From the Desk of Alan Girard Fall 2015

Building the World's Largest Man-Made Oyster Reef 

Maryland's Eastern Shore Director Alan Girard. Photo by Nikki Davis.
CBF's Eastern Shore of Maryland Director Alan Girard. Photo by Nikki Davis.

On November 18, more than a dozen science and conservation partners are gathering at CBF's Oyster Expo to celebrate a major accomplishment: completion of what's believed to be the largest man-made oyster reef complex in the world. Click here to join the celebration!

Fortunately for us, these reefs are right here on Maryland's Eastern Shore.

Harris Creek off the Choptank River was among the first of 10 Chesapeake Bay tributaries selected to replenish oyster stocks on a large scale. The tributary was targeted by federal and state partners who in 2010 set out to restore an abundant, self-sustaining oyster population. Scientists agreed that rebuilding oyster numbers can provide many benefits, including reef community habitat, nutrient cycling, and water filtration, all while contributing to an enhanced oyster fishery. As of this fall, a partnership of agencies and groups led by the Maryland Department of Natural Resources and National Oceanic and Atmospheric Administration have planted over the last four years more than 2 billion oysters in Harris Creek on about 350 acres of river bottom. It's a density that's expected to sustain a thriving oyster population for many years to come.

Chesapeake Bay oysters at one time plummeted to around one percent of historic levels over the last 150 years. Overfishing and disease have taken their toll.

But thanks to dedicated efforts to limit harvests and propagate oysters for planting on sanctuary reefs, oyster stocks are growing. Landings at the dock have increased from an all-time low of 50,000 bushels in 2002 to nearly one million bushels in 2015.

The rebound is evidence of very good oyster reproduction reported in 2010 and 2012. High densities of oysters restored at places like Harris Creek can add to the success, producing up to 250 times more oyster larvae than oysters on a typical bar. This has major benefits for areas open to harvest, since larvae drift with the tides for weeks before settling down as baby oysters (spat). Wide areas outside sanctuary boundaries can be repopulated with spat as a result.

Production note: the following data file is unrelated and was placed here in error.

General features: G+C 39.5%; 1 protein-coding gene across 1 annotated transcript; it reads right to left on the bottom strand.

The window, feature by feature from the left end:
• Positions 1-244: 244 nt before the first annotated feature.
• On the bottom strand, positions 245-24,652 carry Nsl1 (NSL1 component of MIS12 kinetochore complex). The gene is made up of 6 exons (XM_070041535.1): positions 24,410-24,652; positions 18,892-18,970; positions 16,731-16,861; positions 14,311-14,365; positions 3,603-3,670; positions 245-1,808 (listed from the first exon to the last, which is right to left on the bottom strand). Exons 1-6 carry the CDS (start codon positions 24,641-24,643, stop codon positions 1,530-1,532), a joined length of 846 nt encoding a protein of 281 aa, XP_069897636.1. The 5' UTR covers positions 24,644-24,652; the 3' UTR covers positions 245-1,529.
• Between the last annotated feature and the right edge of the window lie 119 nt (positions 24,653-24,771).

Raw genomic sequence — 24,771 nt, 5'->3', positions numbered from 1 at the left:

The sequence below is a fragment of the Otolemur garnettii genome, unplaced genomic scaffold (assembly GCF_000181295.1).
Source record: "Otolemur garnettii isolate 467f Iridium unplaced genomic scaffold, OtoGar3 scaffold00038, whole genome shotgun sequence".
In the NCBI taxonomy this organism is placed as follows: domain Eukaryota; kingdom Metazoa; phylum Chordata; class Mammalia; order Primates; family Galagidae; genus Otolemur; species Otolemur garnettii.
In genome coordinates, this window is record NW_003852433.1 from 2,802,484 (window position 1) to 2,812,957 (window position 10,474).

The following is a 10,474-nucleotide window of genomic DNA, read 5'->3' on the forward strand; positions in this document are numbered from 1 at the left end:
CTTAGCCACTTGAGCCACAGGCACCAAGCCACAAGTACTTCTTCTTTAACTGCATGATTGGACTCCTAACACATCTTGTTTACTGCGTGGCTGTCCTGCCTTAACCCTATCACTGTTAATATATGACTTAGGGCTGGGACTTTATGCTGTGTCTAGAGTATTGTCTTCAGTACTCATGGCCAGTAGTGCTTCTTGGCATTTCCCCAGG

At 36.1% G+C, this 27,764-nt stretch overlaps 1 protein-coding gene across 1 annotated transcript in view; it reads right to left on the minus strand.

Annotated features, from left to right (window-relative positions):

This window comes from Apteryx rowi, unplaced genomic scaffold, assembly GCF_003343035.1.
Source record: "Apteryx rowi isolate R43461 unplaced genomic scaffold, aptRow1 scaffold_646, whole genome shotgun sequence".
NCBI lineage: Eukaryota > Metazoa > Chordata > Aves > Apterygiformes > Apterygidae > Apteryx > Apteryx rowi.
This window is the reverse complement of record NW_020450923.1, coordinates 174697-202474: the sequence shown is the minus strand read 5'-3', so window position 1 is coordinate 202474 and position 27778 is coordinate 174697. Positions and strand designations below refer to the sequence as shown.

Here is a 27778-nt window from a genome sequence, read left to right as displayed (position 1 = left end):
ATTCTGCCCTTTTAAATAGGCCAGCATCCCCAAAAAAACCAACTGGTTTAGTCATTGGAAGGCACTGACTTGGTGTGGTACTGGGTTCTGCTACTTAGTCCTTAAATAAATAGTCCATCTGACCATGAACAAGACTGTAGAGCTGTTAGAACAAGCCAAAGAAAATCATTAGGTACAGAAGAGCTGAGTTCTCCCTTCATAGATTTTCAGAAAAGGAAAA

Limiting access to sanctuary areas has been characterized as a war on watermen. Yet science shows that there is much to be gained from projects like the one at Harris Creek. Oyster restoration can bring back what was once a vast underwater food factory and water-filtering system. Many can benefit from that work, from those who value the Bay for its vitality and beauty, to those who depend on it for their living: watermen, food processors, and others.

CBF members and supporters play a vital role in restoring oysters to the Chesapeake. Whether it's through our popular oyster gardening program or volunteering at CBF's Oyster Restoration Center, people are making a difference. Citizens, students, and volunteers logged thousands of hours producing baby spat for seeding reefs in Harris Creek alone. With help from our oyster restoration vessel the Patricia Campbell, we planted more than 45 million oyster spat in Harris Creek.

Large-scale oyster restoration really can be a pearl that saves the Bay. Stay tuned for more news and information about the return of the Chesapeake oyster and ways you can help continue the progress.

—Alan Girard
Eastern Shore of Maryland Director
Chesapeake Bay Foundation


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